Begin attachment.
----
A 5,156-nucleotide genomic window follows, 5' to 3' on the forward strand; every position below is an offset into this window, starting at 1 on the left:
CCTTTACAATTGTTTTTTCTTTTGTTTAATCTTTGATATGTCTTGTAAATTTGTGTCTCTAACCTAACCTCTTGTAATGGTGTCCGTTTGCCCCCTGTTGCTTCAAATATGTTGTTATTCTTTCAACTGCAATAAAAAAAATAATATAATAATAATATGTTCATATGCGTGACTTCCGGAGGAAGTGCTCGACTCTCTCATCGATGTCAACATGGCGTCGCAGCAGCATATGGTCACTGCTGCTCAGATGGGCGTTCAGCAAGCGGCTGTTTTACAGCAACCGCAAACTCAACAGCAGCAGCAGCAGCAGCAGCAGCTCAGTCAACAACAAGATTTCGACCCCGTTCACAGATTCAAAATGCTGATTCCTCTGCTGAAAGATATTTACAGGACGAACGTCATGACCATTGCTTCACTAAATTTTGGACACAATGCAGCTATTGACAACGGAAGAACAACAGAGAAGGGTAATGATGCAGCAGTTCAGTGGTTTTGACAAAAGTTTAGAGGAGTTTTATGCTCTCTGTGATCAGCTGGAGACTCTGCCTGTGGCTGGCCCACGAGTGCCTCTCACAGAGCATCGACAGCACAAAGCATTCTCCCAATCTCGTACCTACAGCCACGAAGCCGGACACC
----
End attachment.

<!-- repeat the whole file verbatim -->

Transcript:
A 5,156-nucleotide genomic window follows, 5' to 3' on the forward strand; every position below is an offset into this window, starting at 1 on the left:
CCTTTACAATTGTTTTTTCTTTTGTTTAATCTTTGATATGTCTTGTAAATTTGTGTCTCTAACCTAACCTCTTGTAATGGTGTCCGTTTGCCCCCTGTTGCTTCAAATATGTTGTTATTCTTTCAACTGCAATAAAAAAAATAATATAATAATAATATGTTCATATGCGTGACTTCCGGAGGAAGTGCTCGACTCTCTCATCGATGTCAACATGGCGTCGCAGCAGCATATGGTCACTGCTGCTCAGATGGGCGTTCAGCAAGCGGCTGTTTTACAGCAACCGCAAACTCAACAGCAGCAGCAGCAGCAGCAGCAGCTCAGTCAACAACAAGATTTCGACCCCGTTCACAGATTCAAAATGCTGATTCCTCTGCTGAAAGATATTTACAGGACGAACGTCATGACCATTGCTTCACTAAATTTTGGACACAATGCAGCTATTGACAACGGAAGAACAACAGAGAAGGGTAATGATGCAGCAGTTCAGTGGTTTTGACAAAAGTTTAGAGGAGTTTTATGCTCTCTGTGATCAGCTGGAGACTCTGCCTGTGGCTGGCCCACGAGTGCCTCTCACAGAGCATCGACAGCACAAAGCATTCTCCCAATCTCGTACCTACAGCCACGAAGCCGGACACC